Mortgage markets improved last week, pushing mortgage rates lower for the 6th time in seven weeks.
Since April, rates have been on a downward path, spurring refinances in most markets and sparking the start of a Refi Boom.
Last week, 3 key stories played a role in falling rates:
- Demand was strong for U.S. government debt
- Emerging concerns of a Japan-style deflation in the U.S.
- Personal Spending since late-2007 was shown to be less than previously thought
Of the three, it’s the measured drop in Personal Spending for which rate shoppers and home buyers should watch. Drops in spending slow down the economy which, in turn, tends to pull mortgage rates lower.
Long-term, deflation could be a drag on rates, too. For now, though, it’s just a conversation among academics and economists.
This week, mortgage rates could move up or down — a lot hinges on the results on July’s Non-Farm Payrolls report.
More commonly called “the jobs report”, Non-Farm Payrolls hits the wires Friday at 8:30 AM ET. Markets are expecting a 75,000 net loss of jobs last month. If the actual number is higher, mortgage rates should rise. If the actual number is lower, mortgage rates should fall.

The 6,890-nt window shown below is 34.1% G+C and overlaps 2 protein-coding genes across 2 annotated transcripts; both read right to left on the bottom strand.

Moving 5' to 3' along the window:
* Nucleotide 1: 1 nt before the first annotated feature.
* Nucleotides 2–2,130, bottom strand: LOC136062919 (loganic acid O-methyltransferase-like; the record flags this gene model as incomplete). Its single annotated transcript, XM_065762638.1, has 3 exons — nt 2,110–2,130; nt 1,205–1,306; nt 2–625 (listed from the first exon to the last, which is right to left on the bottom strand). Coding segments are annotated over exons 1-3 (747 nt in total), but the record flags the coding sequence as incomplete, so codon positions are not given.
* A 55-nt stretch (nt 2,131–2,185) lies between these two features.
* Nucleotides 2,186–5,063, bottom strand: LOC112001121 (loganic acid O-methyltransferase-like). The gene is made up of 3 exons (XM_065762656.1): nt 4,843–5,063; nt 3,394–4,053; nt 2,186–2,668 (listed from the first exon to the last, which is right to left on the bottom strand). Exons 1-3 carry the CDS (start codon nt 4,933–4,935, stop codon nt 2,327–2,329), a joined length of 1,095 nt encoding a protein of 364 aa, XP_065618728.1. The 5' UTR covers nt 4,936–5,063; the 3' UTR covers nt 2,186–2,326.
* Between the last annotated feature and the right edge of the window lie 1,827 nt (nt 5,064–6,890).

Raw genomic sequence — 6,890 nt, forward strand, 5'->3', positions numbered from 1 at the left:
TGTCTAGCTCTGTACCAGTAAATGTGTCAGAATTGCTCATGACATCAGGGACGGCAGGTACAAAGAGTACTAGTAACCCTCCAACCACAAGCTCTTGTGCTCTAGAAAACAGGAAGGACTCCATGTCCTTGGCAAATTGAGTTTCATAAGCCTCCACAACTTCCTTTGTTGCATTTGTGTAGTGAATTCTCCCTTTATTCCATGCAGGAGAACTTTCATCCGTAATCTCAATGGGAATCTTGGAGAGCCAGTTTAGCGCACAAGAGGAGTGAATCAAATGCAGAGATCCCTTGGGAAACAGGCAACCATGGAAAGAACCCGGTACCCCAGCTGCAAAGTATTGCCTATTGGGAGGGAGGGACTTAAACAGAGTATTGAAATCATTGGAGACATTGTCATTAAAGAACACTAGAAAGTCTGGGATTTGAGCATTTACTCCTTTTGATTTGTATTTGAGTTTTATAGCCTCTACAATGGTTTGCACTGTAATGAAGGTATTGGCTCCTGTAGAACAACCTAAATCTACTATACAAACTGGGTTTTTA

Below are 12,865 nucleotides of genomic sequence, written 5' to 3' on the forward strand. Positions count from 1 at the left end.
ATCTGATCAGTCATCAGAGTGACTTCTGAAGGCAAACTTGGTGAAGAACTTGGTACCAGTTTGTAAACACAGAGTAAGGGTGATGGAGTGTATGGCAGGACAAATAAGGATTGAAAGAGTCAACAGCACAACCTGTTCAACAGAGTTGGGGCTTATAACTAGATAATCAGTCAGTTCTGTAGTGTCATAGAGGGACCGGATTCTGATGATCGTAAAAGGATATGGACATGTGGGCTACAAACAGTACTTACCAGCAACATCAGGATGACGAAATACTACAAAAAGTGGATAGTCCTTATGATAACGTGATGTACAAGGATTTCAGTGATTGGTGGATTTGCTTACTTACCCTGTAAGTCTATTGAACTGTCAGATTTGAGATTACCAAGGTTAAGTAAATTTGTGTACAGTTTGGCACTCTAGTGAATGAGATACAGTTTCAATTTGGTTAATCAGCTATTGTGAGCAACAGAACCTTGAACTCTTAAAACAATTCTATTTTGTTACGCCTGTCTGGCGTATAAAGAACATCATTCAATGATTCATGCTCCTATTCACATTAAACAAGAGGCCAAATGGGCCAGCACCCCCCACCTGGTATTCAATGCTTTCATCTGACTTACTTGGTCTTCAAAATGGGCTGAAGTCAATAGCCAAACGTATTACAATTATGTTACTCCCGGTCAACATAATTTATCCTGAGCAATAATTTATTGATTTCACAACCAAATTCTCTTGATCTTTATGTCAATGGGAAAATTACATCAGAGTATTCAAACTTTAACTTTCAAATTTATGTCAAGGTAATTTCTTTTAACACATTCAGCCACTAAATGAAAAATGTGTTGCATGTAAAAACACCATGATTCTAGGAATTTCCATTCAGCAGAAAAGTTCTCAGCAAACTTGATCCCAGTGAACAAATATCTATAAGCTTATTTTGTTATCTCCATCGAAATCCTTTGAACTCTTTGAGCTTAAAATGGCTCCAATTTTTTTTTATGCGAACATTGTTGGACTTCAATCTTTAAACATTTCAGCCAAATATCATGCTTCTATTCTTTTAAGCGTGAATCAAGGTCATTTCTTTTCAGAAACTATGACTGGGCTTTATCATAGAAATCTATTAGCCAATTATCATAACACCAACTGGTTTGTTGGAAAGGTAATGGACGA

With the jobs numbers not due until Friday morning, expect choppy trading through Thursday’s market close. There’s a handful of economic data set for release including Personal Consumption Expenditures (Tuesday), Pending Home Sales (Tuesday) and Jobless Claims (Thursday). Each has the potential to move mortgage rates.
The Refi Boom is ongoing but when it ends, it will end in a hurry. If you’ve been thinking about a refinance, contact your loan officer about your options sooner rather than later.